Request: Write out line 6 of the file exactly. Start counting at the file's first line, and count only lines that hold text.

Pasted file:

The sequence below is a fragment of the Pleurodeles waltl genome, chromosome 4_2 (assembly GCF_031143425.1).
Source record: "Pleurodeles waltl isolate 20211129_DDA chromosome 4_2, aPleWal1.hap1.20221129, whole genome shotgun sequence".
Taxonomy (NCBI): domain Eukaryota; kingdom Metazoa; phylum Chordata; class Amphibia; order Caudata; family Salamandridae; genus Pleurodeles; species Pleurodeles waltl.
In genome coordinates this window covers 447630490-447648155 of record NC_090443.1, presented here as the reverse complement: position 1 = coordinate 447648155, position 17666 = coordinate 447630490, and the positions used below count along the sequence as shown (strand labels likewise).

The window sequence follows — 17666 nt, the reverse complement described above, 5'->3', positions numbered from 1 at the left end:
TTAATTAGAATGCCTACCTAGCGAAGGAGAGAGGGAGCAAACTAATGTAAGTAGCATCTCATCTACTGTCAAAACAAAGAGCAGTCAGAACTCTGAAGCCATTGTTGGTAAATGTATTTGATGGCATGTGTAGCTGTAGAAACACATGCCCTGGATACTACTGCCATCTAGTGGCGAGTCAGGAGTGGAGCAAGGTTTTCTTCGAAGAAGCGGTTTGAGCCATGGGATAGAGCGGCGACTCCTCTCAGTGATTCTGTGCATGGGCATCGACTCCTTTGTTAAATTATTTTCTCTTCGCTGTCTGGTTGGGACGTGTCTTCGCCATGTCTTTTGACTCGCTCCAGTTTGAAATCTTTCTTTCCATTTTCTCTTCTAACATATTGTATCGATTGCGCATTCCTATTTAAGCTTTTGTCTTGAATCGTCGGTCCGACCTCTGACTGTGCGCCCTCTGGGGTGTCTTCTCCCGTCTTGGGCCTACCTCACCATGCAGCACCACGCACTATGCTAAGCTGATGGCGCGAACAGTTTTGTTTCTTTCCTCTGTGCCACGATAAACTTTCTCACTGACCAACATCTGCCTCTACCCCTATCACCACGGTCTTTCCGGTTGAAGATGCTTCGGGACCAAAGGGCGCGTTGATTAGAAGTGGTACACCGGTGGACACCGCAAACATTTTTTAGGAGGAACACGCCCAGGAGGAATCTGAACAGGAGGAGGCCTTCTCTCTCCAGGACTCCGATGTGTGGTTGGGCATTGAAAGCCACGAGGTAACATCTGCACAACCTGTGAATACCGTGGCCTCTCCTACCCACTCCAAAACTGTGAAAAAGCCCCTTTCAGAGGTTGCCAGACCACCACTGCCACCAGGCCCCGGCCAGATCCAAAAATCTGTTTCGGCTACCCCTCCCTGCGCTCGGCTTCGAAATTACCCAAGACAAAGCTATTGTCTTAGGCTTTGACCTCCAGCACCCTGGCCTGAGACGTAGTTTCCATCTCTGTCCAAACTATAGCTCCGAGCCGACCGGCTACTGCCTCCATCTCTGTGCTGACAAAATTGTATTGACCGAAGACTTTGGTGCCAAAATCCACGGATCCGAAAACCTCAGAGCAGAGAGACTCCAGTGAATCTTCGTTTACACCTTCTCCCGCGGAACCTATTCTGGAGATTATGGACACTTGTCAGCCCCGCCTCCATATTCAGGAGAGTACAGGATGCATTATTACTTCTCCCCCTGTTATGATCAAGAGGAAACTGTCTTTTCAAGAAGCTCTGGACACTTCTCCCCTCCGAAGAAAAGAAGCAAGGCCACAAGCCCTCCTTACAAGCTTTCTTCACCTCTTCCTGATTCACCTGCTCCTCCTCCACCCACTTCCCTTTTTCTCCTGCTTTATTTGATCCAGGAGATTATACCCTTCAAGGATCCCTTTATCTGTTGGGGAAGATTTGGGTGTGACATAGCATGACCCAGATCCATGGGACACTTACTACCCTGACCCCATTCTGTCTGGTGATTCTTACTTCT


TTAATTAGAATGCCTACCTAGCGAAGGAGAGAGGGAGCAAACTAATGTAAGTAGCATCTCATCTACTGTCAAAACAAAGAGCAGTCAGAACTCTGAAGCCATTGTTGGTAAATGTATTTGATGGCATGTGTAGCTGTAGAAACACATGCCCTGGATACTACTGCCATCTAGTGGCGAGTCAGGAGTGGAGCAAGGTTTTCTTCGAAGAAGCGGTTTGAGCCATGGGATAGAGCGGCGACTCCTCTCAGTGATTCTGTGCATGGGCATCGACTCCTTTGTTAAATTATTTTCTCTTCGCTGTCTGGTTGGGACGTGTCTTCGCCATGTCTTTTGACTCGCTCCAGTTTGAAATCTTTCTTTCCATTTTCTCTTCTAACATATTGTATCGATTGCGCATTCCTATTTAAGCTTTTGTCTTGAATCGTCGGTCCGACCTCTGACTGTGCGCCCTCTGGGGTGTCTTCTCCCGTCTTGGGCCTACCTCACCATGCAGCACCACGCACTATGCTAAGCTGATGGCGCGAACAGTTTTGTTTCTTTCCTCTGTGCCACGATAAACTTTCTCACTGACCAACATCTGCCTCTACCCCTATCACCACGGTCTTTCCGGTTGAAGATGCTTCGGGACCAAAGGGCGCGTTGATTAGAAGTGGTACACCGGTGGACACCGCAAACATTTTTTAGGAGGAACACGCCCAGGAGGAATCTGAACAGGAGGAGGCCTTCTCTCTCCAGGACTCCGATGTGTGGTTGGGCATTGAAAGCCACGAGGTAACATCTGCACAACCTGTGAATACCGTGGCCTCTCCTACCCACTCCAAAACTGTGAAAAAGCCCCTTTCAGAGGTTGCCAGACCACCACTGCCACCAGGCCCCGGCCAGATCCAAAAATCTGTTTCGGCTACCCCTCCCTGCGCTCGGCTTCGAAATTACCCAAGACAAAGCTATTGTCTTAGGCTTTGACCTCCAGCACCCTGGCCTGAGACGTAGTTTCCATCTCTGTCCAAACTATAGCTCCGAGCCGACCGGCTACTGCCTCCATCTCTGTGCTGACAAAATTGTATTGACCGAAGACTTTGGTGCCAAAATCCACGGATCCGAAAACCTCAGAGCAGAGAGACTCCAGTGAATCTTCGTTTACACCTTCTCCCGCGGAACCTATTCTGGAGATTATGGACACTTGTCAGCCCCGCCTCCATATTCAGGAGAGTACAGGATGCATTATTACTTCTCCCCCTGTTATGATCAAGAGGAAACTGTCTTTTCAAGAAGCTCTGGACACTTCTCCCCTCCGAAGAAAAGAAGCAAGGCCACAAGCCCTCCTTACAAGCTTTCTTCACCTCTTCCTGATTCACCTGCTCCTCCTCCACCCACTTCCCTTTTTCTCCTGCTTTATTTGATCCAGGAGATTATACCCTTCAAGGATCCCTTTATCTGTTGGGGAAGATTTGGGTGTGACATAGCATGACCCAGATCCATGGGACACTTACTACCCTGACCCCATTCTGTCTGGTGATTCTTACTTCT